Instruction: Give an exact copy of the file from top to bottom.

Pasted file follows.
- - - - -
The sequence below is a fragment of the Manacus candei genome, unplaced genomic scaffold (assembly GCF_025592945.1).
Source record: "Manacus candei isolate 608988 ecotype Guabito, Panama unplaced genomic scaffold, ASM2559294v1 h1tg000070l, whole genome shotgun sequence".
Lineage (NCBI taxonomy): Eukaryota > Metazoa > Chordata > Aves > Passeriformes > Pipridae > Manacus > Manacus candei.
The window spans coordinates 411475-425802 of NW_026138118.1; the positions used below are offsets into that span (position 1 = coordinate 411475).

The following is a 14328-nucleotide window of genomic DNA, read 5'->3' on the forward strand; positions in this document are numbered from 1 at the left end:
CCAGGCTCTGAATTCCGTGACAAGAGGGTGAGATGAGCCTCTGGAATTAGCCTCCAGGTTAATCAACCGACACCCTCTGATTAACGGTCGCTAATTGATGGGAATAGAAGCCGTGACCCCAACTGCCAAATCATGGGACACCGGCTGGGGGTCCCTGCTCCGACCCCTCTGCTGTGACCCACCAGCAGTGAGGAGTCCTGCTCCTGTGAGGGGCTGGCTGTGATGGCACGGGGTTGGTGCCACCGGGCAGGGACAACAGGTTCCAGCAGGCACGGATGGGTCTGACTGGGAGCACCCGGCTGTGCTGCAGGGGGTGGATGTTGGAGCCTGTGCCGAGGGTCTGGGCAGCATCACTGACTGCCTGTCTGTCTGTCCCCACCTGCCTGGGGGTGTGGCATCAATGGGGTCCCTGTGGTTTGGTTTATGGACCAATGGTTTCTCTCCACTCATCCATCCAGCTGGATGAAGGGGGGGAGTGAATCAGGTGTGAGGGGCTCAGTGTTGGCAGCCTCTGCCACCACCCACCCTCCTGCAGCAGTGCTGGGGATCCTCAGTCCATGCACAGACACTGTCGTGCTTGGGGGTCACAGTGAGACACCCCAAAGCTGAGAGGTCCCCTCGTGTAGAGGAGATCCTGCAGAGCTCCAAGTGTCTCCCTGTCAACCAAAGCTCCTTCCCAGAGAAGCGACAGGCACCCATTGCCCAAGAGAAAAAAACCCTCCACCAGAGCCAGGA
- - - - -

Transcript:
The sequence below is a fragment of the Manacus candei genome, unplaced genomic scaffold (assembly GCF_025592945.1).
Source record: "Manacus candei isolate 608988 ecotype Guabito, Panama unplaced genomic scaffold, ASM2559294v1 h1tg000070l, whole genome shotgun sequence".
Lineage (NCBI taxonomy): Eukaryota > Metazoa > Chordata > Aves > Passeriformes > Pipridae > Manacus > Manacus candei.
The window spans coordinates 411475-425802 of NW_026138118.1; the positions used below are offsets into that span (position 1 = coordinate 411475).

The following is a 14328-nucleotide window of genomic DNA, read 5'->3' on the forward strand; positions in this document are numbered from 1 at the left end:
CCAGGCTCTGAATTCCGTGACAAGAGGGTGAGATGAGCCTCTGGAATTAGCCTCCAGGTTAATCAACCGACACCCTCTGATTAACGGTCGCTAATTGATGGGAATAGAAGCCGTGACCCCAACTGCCAAATCATGGGACACCGGCTGGGGGTCCCTGCTCCGACCCCTCTGCTGTGACCCACCAGCAGTGAGGAGTCCTGCTCCTGTGAGGGGCTGGCTGTGATGGCACGGGGTTGGTGCCACCGGGCAGGGACAACAGGTTCCAGCAGGCACGGATGGGTCTGACTGGGAGCACCCGGCTGTGCTGCAGGGGGTGGATGTTGGAGCCTGTGCCGAGGGTCTGGGCAGCATCACTGACTGCCTGTCTGTCTGTCCCCACCTGCCTGGGGGTGTGGCATCAATGGGGTCCCTGTGGTTTGGTTTATGGACCAATGGTTTCTCTCCACTCATCCATCCAGCTGGATGAAGGGGGGGAGTGAATCAGGTGTGAGGGGCTCAGTGTTGGCAGCCTCTGCCACCACCCACCCTCCTGCAGCAGTGCTGGGGATCCTCAGTCCATGCACAGACACTGTCGTGCTTGGGGGTCACAGTGAGACACCCCAAAGCTGAGAGGTCCCCTCGTGTAGAGGAGATCCTGCAGAGCTCCAAGTGTCTCCCTGTCAACCAAAGCTCCTTCCCAGAGAAGCGACAGGCACCCATTGCCCAAGAGAAAAAAACCCTCCACCAGAGCCAGGA